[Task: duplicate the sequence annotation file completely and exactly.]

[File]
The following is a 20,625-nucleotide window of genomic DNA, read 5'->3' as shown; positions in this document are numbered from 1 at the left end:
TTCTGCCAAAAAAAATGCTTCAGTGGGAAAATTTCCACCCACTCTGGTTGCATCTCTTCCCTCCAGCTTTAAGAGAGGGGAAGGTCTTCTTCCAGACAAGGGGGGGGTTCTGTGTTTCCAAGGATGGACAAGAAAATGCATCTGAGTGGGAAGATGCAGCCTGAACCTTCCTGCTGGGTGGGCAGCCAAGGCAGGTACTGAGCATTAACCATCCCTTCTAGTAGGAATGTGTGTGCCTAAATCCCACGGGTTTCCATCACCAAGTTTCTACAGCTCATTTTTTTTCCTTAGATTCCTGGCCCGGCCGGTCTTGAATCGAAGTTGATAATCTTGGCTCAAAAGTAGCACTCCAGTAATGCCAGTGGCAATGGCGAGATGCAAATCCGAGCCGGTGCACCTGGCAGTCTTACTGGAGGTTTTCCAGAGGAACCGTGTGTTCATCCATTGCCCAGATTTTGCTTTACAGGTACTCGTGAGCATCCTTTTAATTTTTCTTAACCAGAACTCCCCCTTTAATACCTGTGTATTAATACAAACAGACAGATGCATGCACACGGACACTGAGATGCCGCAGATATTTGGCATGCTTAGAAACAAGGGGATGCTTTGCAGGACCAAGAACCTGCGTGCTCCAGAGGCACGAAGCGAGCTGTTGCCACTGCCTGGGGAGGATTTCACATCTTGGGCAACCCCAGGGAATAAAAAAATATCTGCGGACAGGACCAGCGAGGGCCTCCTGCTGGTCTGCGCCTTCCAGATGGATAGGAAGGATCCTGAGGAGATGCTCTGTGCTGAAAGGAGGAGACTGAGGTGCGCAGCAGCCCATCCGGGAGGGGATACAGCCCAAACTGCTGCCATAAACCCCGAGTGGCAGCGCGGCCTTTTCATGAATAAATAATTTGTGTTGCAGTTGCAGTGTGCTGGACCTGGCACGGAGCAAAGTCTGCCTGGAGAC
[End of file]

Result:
The following is a 20,625-nucleotide window of genomic DNA, read 5'->3' as shown; positions in this document are numbered from 1 at the left end:
TTCTGCCAAAAAAAATGCTTCAGTGGGAAAATTTCCACCCACTCTGGTTGCATCTCTTCCCTCCAGCTTTAAGAGAGGGGAAGGTCTTCTTCCAGACAAGGGGGGGGTTCTGTGTTTCCAAGGATGGACAAGAAAATGCATCTGAGTGGGAAGATGCAGCCTGAACCTTCCTGCTGGGTGGGCAGCCAAGGCAGGTACTGAGCATTAACCATCCCTTCTAGTAGGAATGTGTGTGCCTAAATCCCACGGGTTTCCATCACCAAGTTTCTACAGCTCATTTTTTTTCCTTAGATTCCTGGCCCGGCCGGTCTTGAATCGAAGTTGATAATCTTGGCTCAAAAGTAGCACTCCAGTAATGCCAGTGGCAATGGCGAGATGCAAATCCGAGCCGGTGCACCTGGCAGTCTTACTGGAGGTTTTCCAGAGGAACCGTGTGTTCATCCATTGCCCAGATTTTGCTTTACAGGTACTCGTGAGCATCCTTTTAATTTTTCTTAACCAGAACTCCCCCTTTAATACCTGTGTATTAATACAAACAGACAGATGCATGCACACGGACACTGAGATGCCGCAGATATTTGGCATGCTTAGAAACAAGGGGATGCTTTGCAGGACCAAGAACCTGCGTGCTCCAGAGGCACGAAGCGAGCTGTTGCCACTGCCTGGGGAGGATTTCACATCTTGGGCAACCCCAGGGAATAAAAAAATATCTGCGGACAGGACCAGCGAGGGCCTCCTGCTGGTCTGCGCCTTCCAGATGGATAGGAAGGATCCTGAGGAGATGCTCTGTGCTGAAAGGAGGAGACTGAGGTGCGCAGCAGCCCATCCGGGAGGGGATACAGCCCAAACTGCTGCCATAAACCCCGAGTGGCAGCGCGGCCTTTTCATGAATAAATAATTTGTGTTGCAGTTGCAGTGTGCTGGACCTGGCACGGAGCAAAGTCTGCCTGGAGAC